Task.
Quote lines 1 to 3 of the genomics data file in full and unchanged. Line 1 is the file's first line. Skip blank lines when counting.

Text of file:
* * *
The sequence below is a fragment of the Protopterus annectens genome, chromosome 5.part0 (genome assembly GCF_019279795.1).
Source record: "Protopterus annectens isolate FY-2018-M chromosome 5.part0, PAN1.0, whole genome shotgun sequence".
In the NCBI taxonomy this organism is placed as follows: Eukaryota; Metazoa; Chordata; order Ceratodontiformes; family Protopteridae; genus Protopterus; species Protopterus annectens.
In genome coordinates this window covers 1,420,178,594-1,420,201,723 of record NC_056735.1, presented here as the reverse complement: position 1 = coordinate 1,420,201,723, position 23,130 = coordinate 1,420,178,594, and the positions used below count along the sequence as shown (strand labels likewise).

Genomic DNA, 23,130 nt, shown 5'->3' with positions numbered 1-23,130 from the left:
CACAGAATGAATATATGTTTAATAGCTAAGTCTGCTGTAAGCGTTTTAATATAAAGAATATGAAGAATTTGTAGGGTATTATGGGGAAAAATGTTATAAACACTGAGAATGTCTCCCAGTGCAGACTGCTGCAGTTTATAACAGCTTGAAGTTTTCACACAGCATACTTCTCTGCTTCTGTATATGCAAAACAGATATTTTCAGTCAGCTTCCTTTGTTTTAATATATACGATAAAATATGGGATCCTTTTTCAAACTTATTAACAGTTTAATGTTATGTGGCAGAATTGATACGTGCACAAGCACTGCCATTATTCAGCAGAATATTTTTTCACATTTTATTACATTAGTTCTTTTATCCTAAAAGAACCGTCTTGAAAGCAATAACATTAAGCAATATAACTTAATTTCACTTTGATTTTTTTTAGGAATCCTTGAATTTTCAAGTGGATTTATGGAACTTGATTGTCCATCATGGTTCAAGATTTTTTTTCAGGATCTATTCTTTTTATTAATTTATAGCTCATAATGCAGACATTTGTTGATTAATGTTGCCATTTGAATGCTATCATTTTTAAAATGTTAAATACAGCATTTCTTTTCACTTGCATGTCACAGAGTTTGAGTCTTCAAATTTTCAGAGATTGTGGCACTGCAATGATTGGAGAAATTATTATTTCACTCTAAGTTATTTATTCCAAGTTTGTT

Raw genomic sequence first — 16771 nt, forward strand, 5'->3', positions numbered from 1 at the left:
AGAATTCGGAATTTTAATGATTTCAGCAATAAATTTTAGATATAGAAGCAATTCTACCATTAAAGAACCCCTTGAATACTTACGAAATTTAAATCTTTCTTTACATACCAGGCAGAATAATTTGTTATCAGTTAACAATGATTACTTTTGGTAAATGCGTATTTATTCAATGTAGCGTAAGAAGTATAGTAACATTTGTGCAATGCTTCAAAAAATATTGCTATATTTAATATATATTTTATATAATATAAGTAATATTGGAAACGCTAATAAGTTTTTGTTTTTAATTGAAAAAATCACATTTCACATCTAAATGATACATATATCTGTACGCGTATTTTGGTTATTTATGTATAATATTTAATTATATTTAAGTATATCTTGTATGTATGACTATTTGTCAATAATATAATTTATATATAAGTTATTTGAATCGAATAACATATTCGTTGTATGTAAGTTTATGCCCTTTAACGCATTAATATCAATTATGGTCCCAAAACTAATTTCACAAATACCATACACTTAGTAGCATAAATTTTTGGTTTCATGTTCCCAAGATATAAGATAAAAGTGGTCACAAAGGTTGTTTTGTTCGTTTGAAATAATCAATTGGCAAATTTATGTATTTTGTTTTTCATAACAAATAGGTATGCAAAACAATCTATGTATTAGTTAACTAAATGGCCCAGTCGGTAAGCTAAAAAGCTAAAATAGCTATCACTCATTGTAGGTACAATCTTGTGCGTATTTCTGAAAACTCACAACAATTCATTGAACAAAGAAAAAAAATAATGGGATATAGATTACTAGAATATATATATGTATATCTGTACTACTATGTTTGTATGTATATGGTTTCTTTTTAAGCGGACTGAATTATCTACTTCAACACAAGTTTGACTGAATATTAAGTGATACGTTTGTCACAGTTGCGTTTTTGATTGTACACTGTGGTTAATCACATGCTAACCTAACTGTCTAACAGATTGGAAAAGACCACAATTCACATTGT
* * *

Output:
The sequence below is a fragment of the Protopterus annectens genome, chromosome 5.part0 (genome assembly GCF_019279795.1).
Source record: "Protopterus annectens isolate FY-2018-M chromosome 5.part0, PAN1.0, whole genome shotgun sequence".
In the NCBI taxonomy this organism is placed as follows: Eukaryota; Metazoa; Chordata; order Ceratodontiformes; family Protopteridae; genus Protopterus; species Protopterus annectens.